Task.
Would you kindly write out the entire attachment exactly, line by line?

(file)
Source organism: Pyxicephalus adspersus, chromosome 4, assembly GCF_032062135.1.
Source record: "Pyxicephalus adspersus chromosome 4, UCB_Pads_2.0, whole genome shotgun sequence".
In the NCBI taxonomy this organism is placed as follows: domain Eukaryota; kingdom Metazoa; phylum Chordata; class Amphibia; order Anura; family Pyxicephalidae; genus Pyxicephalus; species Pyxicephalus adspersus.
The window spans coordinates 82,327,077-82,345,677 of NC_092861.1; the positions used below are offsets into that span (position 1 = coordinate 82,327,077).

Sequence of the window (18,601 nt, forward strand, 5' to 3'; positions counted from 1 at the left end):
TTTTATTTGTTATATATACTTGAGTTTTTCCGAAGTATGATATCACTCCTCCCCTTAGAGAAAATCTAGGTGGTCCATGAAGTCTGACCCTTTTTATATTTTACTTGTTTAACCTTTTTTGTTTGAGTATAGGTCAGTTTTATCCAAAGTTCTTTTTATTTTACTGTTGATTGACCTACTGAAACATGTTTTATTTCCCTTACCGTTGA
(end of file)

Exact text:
Source organism: Pyxicephalus adspersus, chromosome 4, assembly GCF_032062135.1.
Source record: "Pyxicephalus adspersus chromosome 4, UCB_Pads_2.0, whole genome shotgun sequence".
In the NCBI taxonomy this organism is placed as follows: domain Eukaryota; kingdom Metazoa; phylum Chordata; class Amphibia; order Anura; family Pyxicephalidae; genus Pyxicephalus; species Pyxicephalus adspersus.
The window spans coordinates 82,327,077-82,345,677 of NC_092861.1; the positions used below are offsets into that span (position 1 = coordinate 82,327,077).

Sequence of the window (18,601 nt, forward strand, 5' to 3'; positions counted from 1 at the left end):
TTTTATTTGTTATATATACTTGAGTTTTTCCGAAGTATGATATCACTCCTCCCCTTAGAGAAAATCTAGGTGGTCCATGAAGTCTGACCCTTTTTATATTTTACTTGTTTAACCTTTTTTGTTTGAGTATAGGTCAGTTTTATCCAAAGTTCTTTTTATTTTACTGTTGATTGACCTACTGAAACATGTTTTATTTCCCTTACCGTTGA